GSS items of interest: Alcohol and drug task force, on-campus free speech and the Tobacco-Free College Campus Initiative

BGSU GSS

BGSU GSS

The Graduate Student Senate had many issues to discuss such as the newly established alcohol and other drug use prevention task force, the issue of free speech on campus as outside protest groups become more prevalent, and debate over making the University tobacco free.

Here are the details on the issues discussed by GSS on Friday, Oct. 27:

Alcohol and other drug use prevention task force

The goal of this task force, introduced in the fall, is to understand the substance use patterns of the University’s students as well as raise awareness of the counseling and addiction services available on campus.

Thomas Gibson, the vice president for student affairs and vice provost, requested input on the items discussed thus far by the task force: a medical amnesty program for students calling emergency services on behalf of their friends, an increase in weekend on-campus programming and a call for further engagement with local bar owners to prevent underage drinking, as Bowling Green is a town that allows people under 21 years old into bars.

He also brought up the importance of increasing education and awareness of the opioid epidemic in surrounding communities. According to Gibson, the Bowling Green police and the Falcon Health Center have yet to see any cases of opioid abuse in the city, but “they’re thinking that it’s getting extremely close to campus.”

GSS Sen. Cheyenne Abrego of the Gerontology Department spoke in favor of the medical amnesty program:

“I actually did my undergrad at Central Michigan, and I’m from Michigan. The whole state has [a medical amnesty] law. Being a desk manager for a long period of time at seven undergrad houses, I definitely saw a lot that was very eye-opening, but people were able to be helped.”

Sen. Shanna Gilkeson of the Media and Communications Department emphasized the need for more on-campus activities, calling on past experience at other colleges where the surrounding towns have more nearby activities for students.

“There are things to do [in other college towns] other than eat and drink. Bowling Green is such that almost anything else you want to do becomes a road trip.”

As of the last task force meeting, only one graduate student has requested to become part of the team to reduce the negative effects of alcohol and other drugs on all students at the University.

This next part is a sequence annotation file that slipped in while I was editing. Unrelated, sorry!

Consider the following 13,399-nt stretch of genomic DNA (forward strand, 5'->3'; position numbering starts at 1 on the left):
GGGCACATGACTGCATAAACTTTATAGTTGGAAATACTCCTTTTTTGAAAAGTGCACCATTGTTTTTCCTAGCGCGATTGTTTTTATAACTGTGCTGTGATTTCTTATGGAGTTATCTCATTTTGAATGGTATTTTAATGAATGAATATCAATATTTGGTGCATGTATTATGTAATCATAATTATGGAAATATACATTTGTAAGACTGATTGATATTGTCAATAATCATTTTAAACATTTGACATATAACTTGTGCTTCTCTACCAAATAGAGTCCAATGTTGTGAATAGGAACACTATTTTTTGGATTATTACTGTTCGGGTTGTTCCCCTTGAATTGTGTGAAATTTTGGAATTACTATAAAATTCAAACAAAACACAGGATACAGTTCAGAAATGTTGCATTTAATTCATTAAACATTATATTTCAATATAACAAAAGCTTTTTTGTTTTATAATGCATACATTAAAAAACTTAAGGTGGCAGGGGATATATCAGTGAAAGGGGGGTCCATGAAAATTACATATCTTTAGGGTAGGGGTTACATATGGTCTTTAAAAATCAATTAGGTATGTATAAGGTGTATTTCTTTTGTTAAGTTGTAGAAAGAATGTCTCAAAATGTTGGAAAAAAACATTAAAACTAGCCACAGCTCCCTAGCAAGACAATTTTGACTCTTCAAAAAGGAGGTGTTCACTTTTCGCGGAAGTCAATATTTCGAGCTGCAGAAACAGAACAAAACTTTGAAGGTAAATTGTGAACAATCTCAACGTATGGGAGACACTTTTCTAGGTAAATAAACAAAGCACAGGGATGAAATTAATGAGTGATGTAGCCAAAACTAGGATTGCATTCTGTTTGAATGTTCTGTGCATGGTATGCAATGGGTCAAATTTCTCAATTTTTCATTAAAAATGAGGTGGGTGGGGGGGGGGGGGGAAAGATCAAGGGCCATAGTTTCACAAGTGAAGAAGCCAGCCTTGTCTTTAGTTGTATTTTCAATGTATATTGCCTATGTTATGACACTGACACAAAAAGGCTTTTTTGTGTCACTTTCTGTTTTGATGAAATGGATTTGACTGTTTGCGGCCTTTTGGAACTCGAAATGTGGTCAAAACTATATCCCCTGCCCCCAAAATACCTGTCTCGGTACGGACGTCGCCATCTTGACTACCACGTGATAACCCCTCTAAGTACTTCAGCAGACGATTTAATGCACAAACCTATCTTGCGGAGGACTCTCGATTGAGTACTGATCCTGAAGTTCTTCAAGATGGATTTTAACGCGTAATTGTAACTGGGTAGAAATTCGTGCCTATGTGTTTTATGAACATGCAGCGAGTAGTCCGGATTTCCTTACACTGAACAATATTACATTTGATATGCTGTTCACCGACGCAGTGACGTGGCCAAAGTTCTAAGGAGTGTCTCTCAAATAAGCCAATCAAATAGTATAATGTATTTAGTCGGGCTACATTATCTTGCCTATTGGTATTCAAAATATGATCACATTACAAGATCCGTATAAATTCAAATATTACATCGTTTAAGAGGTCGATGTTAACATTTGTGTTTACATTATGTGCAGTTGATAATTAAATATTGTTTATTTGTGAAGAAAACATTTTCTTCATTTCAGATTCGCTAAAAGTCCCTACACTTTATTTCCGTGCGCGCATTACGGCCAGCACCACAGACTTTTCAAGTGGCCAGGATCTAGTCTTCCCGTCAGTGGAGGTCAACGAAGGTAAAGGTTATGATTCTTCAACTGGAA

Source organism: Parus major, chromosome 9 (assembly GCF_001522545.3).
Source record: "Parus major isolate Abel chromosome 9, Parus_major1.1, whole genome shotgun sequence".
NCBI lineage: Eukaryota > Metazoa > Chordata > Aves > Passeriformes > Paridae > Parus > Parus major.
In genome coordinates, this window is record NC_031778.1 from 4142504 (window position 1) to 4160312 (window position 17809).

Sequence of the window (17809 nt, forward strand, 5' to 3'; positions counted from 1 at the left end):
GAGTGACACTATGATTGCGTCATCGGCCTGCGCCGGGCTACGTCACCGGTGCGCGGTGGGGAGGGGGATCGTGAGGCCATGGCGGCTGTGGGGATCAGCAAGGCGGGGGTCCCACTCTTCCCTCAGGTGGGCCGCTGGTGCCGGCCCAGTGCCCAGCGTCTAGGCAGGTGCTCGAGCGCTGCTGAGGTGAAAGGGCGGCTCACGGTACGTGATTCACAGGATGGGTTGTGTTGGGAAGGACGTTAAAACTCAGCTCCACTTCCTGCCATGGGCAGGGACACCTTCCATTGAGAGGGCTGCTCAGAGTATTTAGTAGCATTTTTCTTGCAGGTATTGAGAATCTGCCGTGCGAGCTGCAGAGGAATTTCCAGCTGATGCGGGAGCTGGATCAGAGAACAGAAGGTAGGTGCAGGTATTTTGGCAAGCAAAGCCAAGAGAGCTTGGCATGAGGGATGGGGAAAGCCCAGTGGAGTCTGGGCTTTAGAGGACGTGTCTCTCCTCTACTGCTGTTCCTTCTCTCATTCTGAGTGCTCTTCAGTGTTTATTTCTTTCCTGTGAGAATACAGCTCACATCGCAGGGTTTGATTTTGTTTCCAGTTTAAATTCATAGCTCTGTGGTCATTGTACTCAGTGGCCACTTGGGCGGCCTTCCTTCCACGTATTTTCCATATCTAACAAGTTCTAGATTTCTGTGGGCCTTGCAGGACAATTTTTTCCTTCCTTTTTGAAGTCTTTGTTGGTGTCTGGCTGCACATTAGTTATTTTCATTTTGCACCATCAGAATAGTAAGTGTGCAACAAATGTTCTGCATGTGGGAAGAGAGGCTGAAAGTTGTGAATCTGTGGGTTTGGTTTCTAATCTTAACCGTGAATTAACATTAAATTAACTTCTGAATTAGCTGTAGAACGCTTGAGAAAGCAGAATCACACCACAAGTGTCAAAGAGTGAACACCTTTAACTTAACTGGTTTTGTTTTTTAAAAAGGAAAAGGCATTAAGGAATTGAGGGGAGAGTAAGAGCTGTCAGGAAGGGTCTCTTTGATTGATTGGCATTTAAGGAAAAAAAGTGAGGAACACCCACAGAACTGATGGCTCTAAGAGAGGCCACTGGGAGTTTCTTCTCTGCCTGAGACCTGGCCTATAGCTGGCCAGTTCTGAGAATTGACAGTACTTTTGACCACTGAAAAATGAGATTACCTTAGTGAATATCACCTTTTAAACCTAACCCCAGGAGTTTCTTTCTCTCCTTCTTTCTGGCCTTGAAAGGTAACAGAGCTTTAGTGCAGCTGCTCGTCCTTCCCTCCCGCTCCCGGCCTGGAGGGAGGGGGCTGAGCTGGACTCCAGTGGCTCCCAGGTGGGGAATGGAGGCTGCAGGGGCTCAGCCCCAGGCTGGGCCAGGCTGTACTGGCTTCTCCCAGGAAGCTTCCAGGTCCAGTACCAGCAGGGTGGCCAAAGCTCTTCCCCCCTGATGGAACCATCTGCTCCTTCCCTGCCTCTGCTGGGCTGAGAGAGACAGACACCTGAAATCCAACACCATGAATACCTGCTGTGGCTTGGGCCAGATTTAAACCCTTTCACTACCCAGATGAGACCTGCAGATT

Free speech versus safety

 

Councilman Daniel Gordon commented on two visits by Neo-Nazi groups in the past year that raised issues regarding the difference between free speech that is allowed on campus and violence-inciting, threatening speech that is not protected by the First Amendment.

According to Gordon, the general leaning of the University and the city in this issue is towards allowing these groups to speak freely while denouncing their messages, but Gordon believes it is a matter of safety of the students and residents of Bowling Green.

Gordon opened up discussion in the assembly on how to respond to these groups. The student senators questioned what groups such as these are already allowed to do on campus and how the city can go about labeling their messages as threatening so that their speech is limited.

Tyler Sherman, the student affairs chair, mentioned the potential creation of a forum on what constitutes free speech so students can be educated on their rights and those of outside protest groups.

Tobacco-Free College Campus Initiative

 

The GSS’s current stance on the proposal to make the University tobacco free is that the change is not in the best interest of students. With an already smoke-free campus, this change would also ban every kind of tobacco such as chewing tobacco and vape pens while ridding the University property of any areas designated for smoking.

GSS Vice President Daniel Ricken explained that these alterations will cause difficulties for students that are already addicted to tobacco, specifically international students who might come from countries where tobacco is widely normalized.

The assembly voted again on the issue with a majority opposed to making the University tobacco free.